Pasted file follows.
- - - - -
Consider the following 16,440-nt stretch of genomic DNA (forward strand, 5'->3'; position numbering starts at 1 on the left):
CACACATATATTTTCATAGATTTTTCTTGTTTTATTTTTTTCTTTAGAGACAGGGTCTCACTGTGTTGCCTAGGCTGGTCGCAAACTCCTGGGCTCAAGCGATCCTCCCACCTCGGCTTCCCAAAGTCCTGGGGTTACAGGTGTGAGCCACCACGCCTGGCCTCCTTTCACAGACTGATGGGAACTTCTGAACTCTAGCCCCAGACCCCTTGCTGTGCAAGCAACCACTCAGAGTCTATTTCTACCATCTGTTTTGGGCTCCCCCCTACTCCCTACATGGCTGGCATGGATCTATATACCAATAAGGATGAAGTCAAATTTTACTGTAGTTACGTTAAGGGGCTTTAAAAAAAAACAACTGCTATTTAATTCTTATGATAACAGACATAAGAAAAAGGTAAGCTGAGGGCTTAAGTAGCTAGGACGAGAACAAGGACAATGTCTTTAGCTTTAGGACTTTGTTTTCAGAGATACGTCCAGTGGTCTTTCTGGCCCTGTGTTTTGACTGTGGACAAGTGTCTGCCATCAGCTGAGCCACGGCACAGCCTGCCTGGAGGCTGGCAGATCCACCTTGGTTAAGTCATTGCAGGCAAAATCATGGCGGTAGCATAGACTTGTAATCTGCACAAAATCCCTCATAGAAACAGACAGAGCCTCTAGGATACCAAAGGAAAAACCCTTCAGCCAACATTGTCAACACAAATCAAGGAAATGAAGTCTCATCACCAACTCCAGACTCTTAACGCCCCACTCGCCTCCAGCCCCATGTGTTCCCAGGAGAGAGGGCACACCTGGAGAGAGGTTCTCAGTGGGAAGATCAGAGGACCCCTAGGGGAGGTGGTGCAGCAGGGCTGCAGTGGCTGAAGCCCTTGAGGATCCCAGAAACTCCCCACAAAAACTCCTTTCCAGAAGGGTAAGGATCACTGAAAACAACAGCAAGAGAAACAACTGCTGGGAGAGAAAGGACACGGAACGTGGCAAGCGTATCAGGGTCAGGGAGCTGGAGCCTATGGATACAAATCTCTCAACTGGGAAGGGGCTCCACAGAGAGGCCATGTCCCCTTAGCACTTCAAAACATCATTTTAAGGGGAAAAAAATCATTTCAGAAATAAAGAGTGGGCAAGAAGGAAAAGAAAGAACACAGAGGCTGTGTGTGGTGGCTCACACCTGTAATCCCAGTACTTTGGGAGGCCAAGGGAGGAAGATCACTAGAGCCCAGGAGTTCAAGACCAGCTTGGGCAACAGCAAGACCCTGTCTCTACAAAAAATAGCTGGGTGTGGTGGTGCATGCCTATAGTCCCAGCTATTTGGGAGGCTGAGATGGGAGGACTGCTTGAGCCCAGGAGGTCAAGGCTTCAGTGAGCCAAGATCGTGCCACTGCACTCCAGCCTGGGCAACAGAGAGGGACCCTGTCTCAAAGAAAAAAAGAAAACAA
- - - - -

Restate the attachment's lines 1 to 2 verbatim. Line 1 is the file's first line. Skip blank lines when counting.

Consider the following 16,440-nt stretch of genomic DNA (forward strand, 5'->3'; position numbering starts at 1 on the left):
CACACATATATTTTCATAGATTTTTCTTGTTTTATTTTTTTCTTTAGAGACAGGGTCTCACTGTGTTGCCTAGGCTGGTCGCAAACTCCTGGGCTCAAGCGATCCTCCCACCTCGGCTTCCCAAAGTCCTGGGGTTACAGGTGTGAGCCACCACGCCTGGCCTCCTTTCACAGACTGATGGGAACTTCTGAACTCTAGCCCCAGACCCCTTGCTGTGCAAGCAACCACTCAGAGTCTATTTCTACCATCTGTTTTGGGCTCCCCCCTACTCCCTACATGGCTGGCATGGATCTATATACCAATAAGGATGAAGTCAAATTTTACTGTAGTTACGTTAAGGGGCTTTAAAAAAAAACAACTGCTATTTAATTCTTATGATAACAGACATAAGAAAAAGGTAAGCTGAGGGCTTAAGTAGCTAGGACGAGAACAAGGACAATGTCTTTAGCTTTAGGACTTTGTTTTCAGAGATACGTCCAGTGGTCTTTCTGGCCCTGTGTTTTGACTGTGGACAAGTGTCTGCCATCAGCTGAGCCACGGCACAGCCTGCCTGGAGGCTGGCAGATCCACCTTGGTTAAGTCATTGCAGGCAAAATCATGGCGGTAGCATAGACTTGTAATCTGCACAAAATCCCTCATAGAAACAGACAGAGCCTCTAGGATACCAAAGGAAAAACCCTTCAGCCAACATTGTCAACACAAATCAAGGAAATGAAGTCTCATCACCAACTCCAGACTCTTAACGCCCCACTCGCCTCCAGCCCCATGTGTTCCCAGGAGAGAGGGCACACCTGGAGAGAGGTTCTCAGTGGGAAGATCAGAGGACCCCTAGGGGAGGTGGTGCAGCAGGGCTGCAGTGGCTGAAGCCCTTGAGGATCCCAGAAACTCCCCACAAAAACTCCTTTCCAGAAGGGTAAGGATCACTGAAAACAACAGCAAGAGAAACAACTGCTGGGAGAGAAAGGACACGGAACGTGGCAAGCGTATCAGGGTCAGGGAGCTGGAGCCTATGGATACAAATCTCTCAACTGGGAAGGGGCTCCACAGAGAGGCCATGTCCCCTTAGCACTTCAAAACATCATTTTAAGGGGAAAAAAATCATTTCAGAAATAAAGAGTGGGCAAGAAGGAAAAGAAAGAACACAGAGGCTGTGTGTGGTGGCTCACACCTGTAATCCCAGTACTTTGGGAGGCCAAGGGAGGAAGATCACTAGAGCCCAGGAGTTCAAGACCAGCTTGGGCAACAGCAAGACCCTGTCTCTACAAAAAATAGCTGGGTGTGGTGGTGCATGCCTATAGTCCCAGCTATTTGGGAGGCTGAGATGGGAGGACTGCTTGAGCCCAGGAGGTCAAGGCTTCAGTGAGCCAAGATCGTGCCACTGCACTCCAGCCTGGGCAACAGAGAGGGACCCTGTCTCAAAGAAAAAAAGAAAACAA